Do your kids complain about being stressed? How do you help them cope with it?
Experts agree on the following points:
Listen to Them: What’s Going On? How Are They Feeling?
It’s important to sit your kids down and ask them what’s happening and how they feel. Then, listen calmly and non-judgmentally to what they have to say. “Children learn (and take cues) from the adults around them,” says child psychologist Dr. Lyn O’Grady, “so adults need to be mindful of how they approach stressful situations.” If you overreact to what they are telling you, they most likely will overreact, too. But if you stay calm and collected, you will have a much easier time helping them cope with whatever they are dealing with. As clinical psychologist, Dr. Barbara Greenberg succinctly puts it, “No child wants to talk to a parent who is losing her cool.”
Child psychotherapist Katie Hurley, The Happy Kids Handbook’s author, says that “knowing that you will listen and help them empowers them to work through their stress, instead of stuffing it down and potentially making it worse.” Remember that your kids are not looking for you to solve all of their problems once and for all. Instead, they are looking for you to truly listen to them as a way for them to work through their issues independently. “Sometimes,” says child psychologist Dr. Jamie Howard, “parents avoid having conversations with kids because they’re worried they won’t say the right thing or they won’t know how to answer their questions.” But the truth is that there is no such thing as the one correct answer. Failing to make yourself available to your kids when they need you the most is the only wrong thing.
Reassure Your Kids That They Are Strong and Capable
Listening to your kids is an important first step, but you also need to reassure them that they are strong and capable of coping with whatever stresses them out. Experts agree that you should try to convince your kids that it’s better to confront their stressors head-on than to shy away from them. “If a child faces his or her fears,” says professor of child psychology Dr. Amy Przeworski, “the child will learn that the anxiety reduces naturally over time.”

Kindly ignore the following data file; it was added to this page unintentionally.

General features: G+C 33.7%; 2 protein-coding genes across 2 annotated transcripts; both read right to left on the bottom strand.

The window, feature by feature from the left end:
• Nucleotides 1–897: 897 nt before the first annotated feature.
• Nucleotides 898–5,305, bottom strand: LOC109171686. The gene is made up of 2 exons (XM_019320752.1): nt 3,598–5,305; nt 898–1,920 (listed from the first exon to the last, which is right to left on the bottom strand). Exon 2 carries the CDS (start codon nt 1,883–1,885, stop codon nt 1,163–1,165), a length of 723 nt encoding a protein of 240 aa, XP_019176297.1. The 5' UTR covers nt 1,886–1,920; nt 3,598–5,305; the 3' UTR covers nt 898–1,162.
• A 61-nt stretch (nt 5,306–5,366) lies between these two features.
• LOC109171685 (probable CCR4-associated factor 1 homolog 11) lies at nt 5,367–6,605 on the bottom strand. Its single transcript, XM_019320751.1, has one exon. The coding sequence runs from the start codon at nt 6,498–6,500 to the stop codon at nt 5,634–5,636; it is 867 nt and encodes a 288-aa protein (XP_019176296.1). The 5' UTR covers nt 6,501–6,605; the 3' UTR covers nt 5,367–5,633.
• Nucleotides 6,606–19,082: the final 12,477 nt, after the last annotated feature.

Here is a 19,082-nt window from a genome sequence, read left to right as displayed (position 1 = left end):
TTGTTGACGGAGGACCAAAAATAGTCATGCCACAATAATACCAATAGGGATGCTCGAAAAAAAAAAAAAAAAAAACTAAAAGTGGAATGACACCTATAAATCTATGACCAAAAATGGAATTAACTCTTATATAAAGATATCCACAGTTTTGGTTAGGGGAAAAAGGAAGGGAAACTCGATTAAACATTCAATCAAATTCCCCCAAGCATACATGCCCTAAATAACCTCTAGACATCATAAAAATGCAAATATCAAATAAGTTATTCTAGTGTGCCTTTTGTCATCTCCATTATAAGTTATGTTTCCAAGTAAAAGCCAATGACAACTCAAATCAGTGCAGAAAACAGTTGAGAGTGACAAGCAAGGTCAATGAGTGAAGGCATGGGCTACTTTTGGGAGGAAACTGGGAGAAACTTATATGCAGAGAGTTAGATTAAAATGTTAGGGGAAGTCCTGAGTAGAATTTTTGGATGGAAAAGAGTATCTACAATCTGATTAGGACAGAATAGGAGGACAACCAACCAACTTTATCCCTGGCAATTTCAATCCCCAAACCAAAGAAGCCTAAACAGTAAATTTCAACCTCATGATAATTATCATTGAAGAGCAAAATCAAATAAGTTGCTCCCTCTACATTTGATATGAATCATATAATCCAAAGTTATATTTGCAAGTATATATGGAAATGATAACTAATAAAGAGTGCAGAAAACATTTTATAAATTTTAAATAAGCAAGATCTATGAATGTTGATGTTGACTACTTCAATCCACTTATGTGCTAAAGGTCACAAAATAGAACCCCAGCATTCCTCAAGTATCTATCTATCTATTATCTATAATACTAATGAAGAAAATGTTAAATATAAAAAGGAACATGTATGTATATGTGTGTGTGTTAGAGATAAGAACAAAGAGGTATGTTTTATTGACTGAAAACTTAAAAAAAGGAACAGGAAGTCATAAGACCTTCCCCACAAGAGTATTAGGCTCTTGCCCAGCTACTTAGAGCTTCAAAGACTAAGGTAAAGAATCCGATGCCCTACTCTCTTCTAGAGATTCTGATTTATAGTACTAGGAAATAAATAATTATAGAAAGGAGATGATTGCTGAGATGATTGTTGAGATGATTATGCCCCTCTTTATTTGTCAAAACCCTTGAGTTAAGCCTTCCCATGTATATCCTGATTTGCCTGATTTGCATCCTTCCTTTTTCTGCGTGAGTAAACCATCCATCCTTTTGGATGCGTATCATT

Dr. Przeworski says it’s also important to cultivate a positive outlook since stressed kids tend to get lost in negative thoughts and self-criticism. She explains, “They may focus on how the glass is half empty instead of half-full and worry about future events. The more you are able to focus on your child’s positive attributes and the good aspects of a situation, the more that will remind your child to focus on the positives.”
It’s helpful to give your kids some perspective by reminding them of how they dealt with similar situations in the past, which turned out all right. When confronted by a stressful situation, it’s easy for kids and adults to lose perspective and forget the previous times they faced a similar situation and that the outcome was not so bad after all.
Help Your Kids Experiment With Various Coping Techniques
Once your kids are reassured that they can handle stressful situations, try to experiment with various coping techniques. A one-size-fits-all strategy for dealing with stress doesn’t exist, but specific, time-tested techniques have proven effective.
One useful coping technique is to have your kids write down what’s causing them to be stressed. It teaches them to articulate what’s bothering them instead of bottling it up and helps them work through the problem and what to do about it. Mrs. Hurley suggests that they write down their stressors “on a piece of paper, read them to you, and then tear them up and throw them away for the night. This helps kids express their worries and let go of them.”
Another coping technique is to aim for balance in your kids’ lives. Instead of insisting they do well at school at all costs, emphasize that to be happy and stress-free, kids also need time for play and physical exercise. Dr. Greenberg suggests that parents sit down with their kids “and come up with a well-balanced schedule that includes all three of these important aspects of life.” When engaged in play or physical exercise, kids have the time to let their minds be free to come up with creative solutions to their sources of stress.
Make Sure Your Kids’ Physical Needs Are Met
Finally, make sure your kids’ physical needs are met. As Dr. Greenberg puts it, “none of us at any age can deal with pressure effectively if we’re exhausted and hungry.” This advice applies to you as much as it does to your kids. You need to be well-rested and satisfied to listen to and support your kids.
Tanni Haas is a Professor in the Department of Communication Arts, Sciences & Disorders at the City University of New York – Brooklyn College